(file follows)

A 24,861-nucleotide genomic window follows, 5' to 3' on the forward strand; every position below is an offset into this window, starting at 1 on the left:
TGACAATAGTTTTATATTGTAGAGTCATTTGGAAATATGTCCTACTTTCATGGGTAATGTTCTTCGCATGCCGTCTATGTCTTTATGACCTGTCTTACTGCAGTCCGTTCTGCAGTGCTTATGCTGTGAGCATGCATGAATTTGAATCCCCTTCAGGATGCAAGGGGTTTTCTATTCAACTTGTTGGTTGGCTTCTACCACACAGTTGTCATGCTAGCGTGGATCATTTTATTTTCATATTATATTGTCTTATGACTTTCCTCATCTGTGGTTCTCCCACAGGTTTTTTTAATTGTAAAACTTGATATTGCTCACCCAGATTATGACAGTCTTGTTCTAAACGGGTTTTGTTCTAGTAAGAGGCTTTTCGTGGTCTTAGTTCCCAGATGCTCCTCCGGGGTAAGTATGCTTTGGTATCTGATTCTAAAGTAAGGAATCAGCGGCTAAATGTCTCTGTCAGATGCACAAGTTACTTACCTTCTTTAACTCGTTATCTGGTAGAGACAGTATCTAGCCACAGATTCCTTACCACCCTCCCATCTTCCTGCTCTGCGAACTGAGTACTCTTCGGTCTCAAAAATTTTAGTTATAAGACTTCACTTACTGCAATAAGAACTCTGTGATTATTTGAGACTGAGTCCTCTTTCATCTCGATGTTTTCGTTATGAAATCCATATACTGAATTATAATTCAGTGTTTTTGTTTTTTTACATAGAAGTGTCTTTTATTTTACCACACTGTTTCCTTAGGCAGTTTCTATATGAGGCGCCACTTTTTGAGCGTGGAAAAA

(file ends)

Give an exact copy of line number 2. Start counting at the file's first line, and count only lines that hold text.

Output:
TGACAATAGTTTTATATTGTAGAGTCATTTGGAAATATGTCCTACTTTCATGGGTAATGTTCTTCGCATGCCGTCTATGTCTTTATGACCTGTCTTACTGCAGTCCGTTCTGCAGTGCTTATGCTGTGAGCATGCATGAATTTGAATCCCCTTCAGGATGCAAGGGGTTTTCTATTCAACTTGTTGGTTGGCTTCTACCACACAGTTGTCATGCTAGCGTGGATCATTTTATTTTCATATTATATTGTCTTATGACTTTCCTCATCTGTGGTTCTCCCACAGGTTTTTTTAATTGTAAAACTTGATATTGCTCACCCAGATTATGACAGTCTTGTTCTAAACGGGTTTTGTTCTAGTAAGAGGCTTTTCGTGGTCTTAGTTCCCAGATGCTCCTCCGGGGTAAGTATGCTTTGGTATCTGATTCTAAAGTAAGGAATCAGCGGCTAAATGTCTCTGTCAGATGCACAAGTTACTTACCTTCTTTAACTCGTTATCTGGTAGAGACAGTATCTAGCCACAGATTCCTTACCACCCTCCCATCTTCCTGCTCTGCGAACTGAGTACTCTTCGGTCTCAAAAATTTTAGTTATAAGACTTCACTTACTGCAATAAGAACTCTGTGATTATTTGAGACTGAGTCCTCTTTCATCTCGATGTTTTCGTTATGAAATCCATATACTGAATTATAATTCAGTGTTTTTGTTTTTTTACATAGAAGTGTCTTTTATTTTACCACACTGTTTCCTTAGGCAGTTTCTATATGAGGCGCCACTTTTTGAGCGTGGAAAAA